The first principle that I mentioned as a key to understanding the Reformation ‘protest’, was the rediscovery that faith, as understood by Paul, was a matter for the individual and his relationship with God. This possibility of a relationship of faith with God, without the mediation of sacraments and the entire paraphernalia of clerical structures, was deeply subversive to the old order. A second principle to challenge what had gone before was the new understanding of how Christ’s death had been an atoning sacrifice. This sacrifice did not need repetition and Protestants, by making their claim that Christ’s death was a once-for-all event, were effectively undermining the Catholic claims for its theology of the Mass. Why was it necessary to re-enact the death of Christ over and over again in the Mass, when the original event was decisive? If the Lord’s Supper was to be remembered, it was a mere remembrance of an event in the past. It did not involve some magical process as suggested by the teaching on transubstantiation. The third point was the inner relationship with the Holy Spirit as taught by Scripture. This did not need anything beyond the believer and his life of personal inner growth to make it happen.
In this way Luther and the other Reformers of the 16th century challenged the institutional power of the Roman church with their ‘plain’ reading of Scripture. Whether they were in fact handling Scripture correctly through these attacks is arguable, but I have to leave that point to one side for the moment. What is important to realise is that, at an important level, the Reformation and the Counter-Reformation after it were struggles for power. Theological ideas read out of Scripture had massive implications not just for the Christian faith but also for the world of politics, society and the whole course of history. John Calvin took political authority in Geneva in the name of the principles set out in his Christian Institutes. In every society in Western Europe since that day, power, political and sometimes military power, has often been exercised in the name of Christian truth. Arguably when Christian truth believes that it has the right to dictate to others, believers or not, how to live and behave, it then has the potential to become an abusive system. This is true whether it takes place at a national level or at the level of an individual congregation, or even at a family level. We can always imagine the authority figure being able to say: ‘God has given me the power to tell you how to live your life’.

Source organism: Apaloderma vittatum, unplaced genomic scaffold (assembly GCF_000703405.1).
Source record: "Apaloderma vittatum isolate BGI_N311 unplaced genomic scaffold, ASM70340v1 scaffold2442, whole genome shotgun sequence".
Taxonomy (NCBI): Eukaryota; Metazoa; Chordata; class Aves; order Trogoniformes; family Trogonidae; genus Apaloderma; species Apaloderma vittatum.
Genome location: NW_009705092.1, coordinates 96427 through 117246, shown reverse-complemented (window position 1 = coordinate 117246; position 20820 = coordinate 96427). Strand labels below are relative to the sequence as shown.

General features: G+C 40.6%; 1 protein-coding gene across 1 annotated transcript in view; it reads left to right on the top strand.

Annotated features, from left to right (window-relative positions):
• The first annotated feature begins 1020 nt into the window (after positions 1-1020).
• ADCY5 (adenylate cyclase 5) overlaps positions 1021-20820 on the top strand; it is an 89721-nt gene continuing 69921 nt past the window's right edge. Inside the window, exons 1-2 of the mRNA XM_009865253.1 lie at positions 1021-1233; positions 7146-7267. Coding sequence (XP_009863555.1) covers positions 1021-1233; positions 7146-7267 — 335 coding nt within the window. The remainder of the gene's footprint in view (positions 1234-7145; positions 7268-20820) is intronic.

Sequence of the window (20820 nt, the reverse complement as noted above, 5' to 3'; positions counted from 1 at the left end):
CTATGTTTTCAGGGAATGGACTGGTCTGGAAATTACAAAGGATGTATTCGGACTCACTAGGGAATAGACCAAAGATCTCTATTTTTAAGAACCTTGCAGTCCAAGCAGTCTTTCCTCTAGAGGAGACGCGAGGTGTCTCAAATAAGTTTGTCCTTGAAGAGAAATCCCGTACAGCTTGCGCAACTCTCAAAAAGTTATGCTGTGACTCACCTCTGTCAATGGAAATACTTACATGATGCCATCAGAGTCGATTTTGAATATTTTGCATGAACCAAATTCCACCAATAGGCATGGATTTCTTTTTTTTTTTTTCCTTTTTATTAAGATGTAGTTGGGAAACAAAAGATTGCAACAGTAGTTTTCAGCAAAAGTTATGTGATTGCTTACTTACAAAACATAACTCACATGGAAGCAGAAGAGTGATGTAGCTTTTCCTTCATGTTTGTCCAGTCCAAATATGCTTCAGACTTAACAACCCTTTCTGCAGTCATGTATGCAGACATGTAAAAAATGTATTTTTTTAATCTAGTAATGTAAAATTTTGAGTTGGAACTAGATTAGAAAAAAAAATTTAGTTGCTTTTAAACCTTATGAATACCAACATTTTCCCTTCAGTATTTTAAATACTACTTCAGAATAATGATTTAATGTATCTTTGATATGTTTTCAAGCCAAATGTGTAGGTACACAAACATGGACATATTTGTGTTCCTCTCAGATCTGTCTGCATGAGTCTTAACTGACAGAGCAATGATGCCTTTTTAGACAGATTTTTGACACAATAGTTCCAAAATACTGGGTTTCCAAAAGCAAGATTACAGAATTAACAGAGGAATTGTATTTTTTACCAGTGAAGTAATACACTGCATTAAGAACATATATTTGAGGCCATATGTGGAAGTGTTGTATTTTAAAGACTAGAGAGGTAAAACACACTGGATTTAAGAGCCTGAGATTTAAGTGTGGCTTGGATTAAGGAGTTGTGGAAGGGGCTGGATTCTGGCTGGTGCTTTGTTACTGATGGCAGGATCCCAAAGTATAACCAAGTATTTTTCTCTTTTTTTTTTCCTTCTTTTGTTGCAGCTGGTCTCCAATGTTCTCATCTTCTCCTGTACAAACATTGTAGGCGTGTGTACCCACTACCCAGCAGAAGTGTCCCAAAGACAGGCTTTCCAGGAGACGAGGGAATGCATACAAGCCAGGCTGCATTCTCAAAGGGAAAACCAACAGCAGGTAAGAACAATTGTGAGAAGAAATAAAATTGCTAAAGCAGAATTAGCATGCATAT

The argument of this blog piece is simply to point out the way that power and thus power-games have infiltrated into Christian institutions at every level, sometimes to their enormous detriment. Obviously institutions have to have rules and order, but these rules and the order they promote, have often become instruments of control. Protestant and Catholic institutions have both failed in this area in many places. We need to remind ourselves, once more, that the Christian way, as proposed by Jesus, was a way that completely turned upside down the rules of power. Jesus stated quite clearly that while the kings and governors made people feel the weight of their authority, ‘it shall not be so among you’. The crucifixion, which is very much in our minds and imaginations at this time, was a powerful living out of a protest against conventional power and the way it is used. The way of God was to be the path of powerlessness and humility. Somehow we keep losing the plot over this call to learn the meaning of humility and love. Christian institutions should not be places where people are bullied sometimes and humiliated. I find it hard to understand why there is not within the churches a massive amount of knowledge and experience with which to put into practice the way of powerlessness as taught and practised by Jesus. We have had 2000 years to get it right. There are of course some places which seem to understand gentleness, true altruism and the way of service, but they are not as common as one would like them to be. Above all the Church should be far better at spotting very quickly when things are going wrong in terms of the failure to use power appropriately. Sadly the Church is better at leaving things to fester. Sometimes dysfunctional structures continue for decades before they are challenged, having left pain and abuse in their wake.